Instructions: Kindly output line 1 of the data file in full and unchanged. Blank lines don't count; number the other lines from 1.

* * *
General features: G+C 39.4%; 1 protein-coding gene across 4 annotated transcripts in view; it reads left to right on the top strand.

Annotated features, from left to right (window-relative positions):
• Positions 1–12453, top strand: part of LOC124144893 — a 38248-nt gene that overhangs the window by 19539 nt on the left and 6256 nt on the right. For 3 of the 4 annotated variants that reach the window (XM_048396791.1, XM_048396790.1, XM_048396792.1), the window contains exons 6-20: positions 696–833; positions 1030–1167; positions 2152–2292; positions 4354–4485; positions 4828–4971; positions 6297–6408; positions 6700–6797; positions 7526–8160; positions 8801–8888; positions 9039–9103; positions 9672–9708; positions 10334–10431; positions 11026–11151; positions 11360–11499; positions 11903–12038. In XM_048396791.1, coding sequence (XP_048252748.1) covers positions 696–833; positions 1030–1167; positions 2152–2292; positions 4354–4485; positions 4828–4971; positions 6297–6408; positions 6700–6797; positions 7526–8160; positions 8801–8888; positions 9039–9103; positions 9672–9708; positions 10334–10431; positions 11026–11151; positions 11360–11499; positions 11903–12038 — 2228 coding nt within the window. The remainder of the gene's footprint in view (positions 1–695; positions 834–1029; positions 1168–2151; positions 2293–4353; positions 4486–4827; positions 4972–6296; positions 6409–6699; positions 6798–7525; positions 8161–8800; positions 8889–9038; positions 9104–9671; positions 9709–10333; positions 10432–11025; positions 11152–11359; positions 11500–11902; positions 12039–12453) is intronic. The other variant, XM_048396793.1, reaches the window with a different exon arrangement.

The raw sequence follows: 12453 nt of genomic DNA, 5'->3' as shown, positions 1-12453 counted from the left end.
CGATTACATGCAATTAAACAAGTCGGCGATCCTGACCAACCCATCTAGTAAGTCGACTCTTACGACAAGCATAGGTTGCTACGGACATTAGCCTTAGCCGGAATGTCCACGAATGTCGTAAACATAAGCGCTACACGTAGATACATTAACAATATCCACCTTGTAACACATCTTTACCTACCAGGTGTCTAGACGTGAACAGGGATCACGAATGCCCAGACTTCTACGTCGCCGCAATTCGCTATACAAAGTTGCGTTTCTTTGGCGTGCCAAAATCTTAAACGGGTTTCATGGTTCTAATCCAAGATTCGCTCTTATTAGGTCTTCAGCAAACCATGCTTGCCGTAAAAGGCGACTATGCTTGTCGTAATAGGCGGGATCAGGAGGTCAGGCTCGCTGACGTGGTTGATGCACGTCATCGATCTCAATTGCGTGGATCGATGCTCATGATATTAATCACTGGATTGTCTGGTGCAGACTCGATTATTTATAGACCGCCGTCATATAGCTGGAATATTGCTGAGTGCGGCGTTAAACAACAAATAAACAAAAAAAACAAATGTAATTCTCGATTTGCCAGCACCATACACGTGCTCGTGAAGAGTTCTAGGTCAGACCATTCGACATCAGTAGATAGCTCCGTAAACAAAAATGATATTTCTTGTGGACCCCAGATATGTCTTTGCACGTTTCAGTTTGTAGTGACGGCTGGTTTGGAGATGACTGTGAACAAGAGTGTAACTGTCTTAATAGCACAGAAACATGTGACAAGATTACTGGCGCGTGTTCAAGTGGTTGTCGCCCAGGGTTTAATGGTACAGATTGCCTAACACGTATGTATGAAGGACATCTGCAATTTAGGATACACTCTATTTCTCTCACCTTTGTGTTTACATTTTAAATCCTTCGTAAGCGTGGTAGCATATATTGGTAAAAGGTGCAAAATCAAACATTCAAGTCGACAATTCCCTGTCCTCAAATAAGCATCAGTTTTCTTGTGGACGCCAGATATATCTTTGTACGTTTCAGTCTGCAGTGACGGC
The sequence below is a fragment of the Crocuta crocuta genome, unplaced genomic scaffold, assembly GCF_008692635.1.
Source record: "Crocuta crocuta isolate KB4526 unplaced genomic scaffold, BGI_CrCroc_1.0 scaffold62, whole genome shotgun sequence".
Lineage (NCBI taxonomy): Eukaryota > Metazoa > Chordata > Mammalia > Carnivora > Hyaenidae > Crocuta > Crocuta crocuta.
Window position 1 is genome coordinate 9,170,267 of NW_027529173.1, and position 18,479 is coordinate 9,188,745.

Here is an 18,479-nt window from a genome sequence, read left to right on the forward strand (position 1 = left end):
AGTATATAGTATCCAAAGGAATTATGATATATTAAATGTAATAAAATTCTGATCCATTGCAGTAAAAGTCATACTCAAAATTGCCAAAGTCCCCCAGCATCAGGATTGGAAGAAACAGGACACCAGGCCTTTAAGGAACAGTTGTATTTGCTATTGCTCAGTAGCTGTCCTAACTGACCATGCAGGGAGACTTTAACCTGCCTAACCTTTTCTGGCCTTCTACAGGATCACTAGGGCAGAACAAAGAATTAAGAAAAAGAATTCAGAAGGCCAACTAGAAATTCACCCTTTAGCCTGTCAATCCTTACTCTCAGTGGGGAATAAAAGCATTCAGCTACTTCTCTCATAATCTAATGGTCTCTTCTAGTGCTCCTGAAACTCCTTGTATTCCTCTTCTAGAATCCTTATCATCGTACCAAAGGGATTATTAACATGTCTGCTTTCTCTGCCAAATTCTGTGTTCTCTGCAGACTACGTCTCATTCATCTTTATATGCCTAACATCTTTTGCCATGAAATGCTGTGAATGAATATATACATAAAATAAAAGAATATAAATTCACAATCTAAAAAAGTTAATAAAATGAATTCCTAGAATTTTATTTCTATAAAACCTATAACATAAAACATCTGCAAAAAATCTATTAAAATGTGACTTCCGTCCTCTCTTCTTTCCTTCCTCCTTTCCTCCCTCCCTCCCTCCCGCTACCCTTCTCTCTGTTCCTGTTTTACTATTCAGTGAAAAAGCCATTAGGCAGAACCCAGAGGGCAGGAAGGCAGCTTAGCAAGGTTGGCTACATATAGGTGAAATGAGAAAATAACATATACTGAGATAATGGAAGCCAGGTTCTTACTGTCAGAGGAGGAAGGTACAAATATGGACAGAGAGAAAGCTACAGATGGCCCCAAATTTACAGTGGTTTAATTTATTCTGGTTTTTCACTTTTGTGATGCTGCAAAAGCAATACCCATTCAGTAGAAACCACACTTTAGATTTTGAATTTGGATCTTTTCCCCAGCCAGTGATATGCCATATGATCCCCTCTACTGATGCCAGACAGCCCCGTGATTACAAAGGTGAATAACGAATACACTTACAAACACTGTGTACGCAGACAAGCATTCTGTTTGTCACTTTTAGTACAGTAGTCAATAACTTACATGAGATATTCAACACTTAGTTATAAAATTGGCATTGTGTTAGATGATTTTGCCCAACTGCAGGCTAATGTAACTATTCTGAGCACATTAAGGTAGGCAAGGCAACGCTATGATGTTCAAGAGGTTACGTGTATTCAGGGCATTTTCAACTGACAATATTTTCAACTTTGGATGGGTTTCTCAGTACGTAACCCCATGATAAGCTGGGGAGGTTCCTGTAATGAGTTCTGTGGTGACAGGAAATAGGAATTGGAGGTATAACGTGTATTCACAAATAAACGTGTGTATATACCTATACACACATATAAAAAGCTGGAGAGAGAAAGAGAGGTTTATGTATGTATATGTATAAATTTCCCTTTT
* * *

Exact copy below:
General features: G+C 39.4%; 1 protein-coding gene across 4 annotated transcripts in view; it reads left to right on the top strand.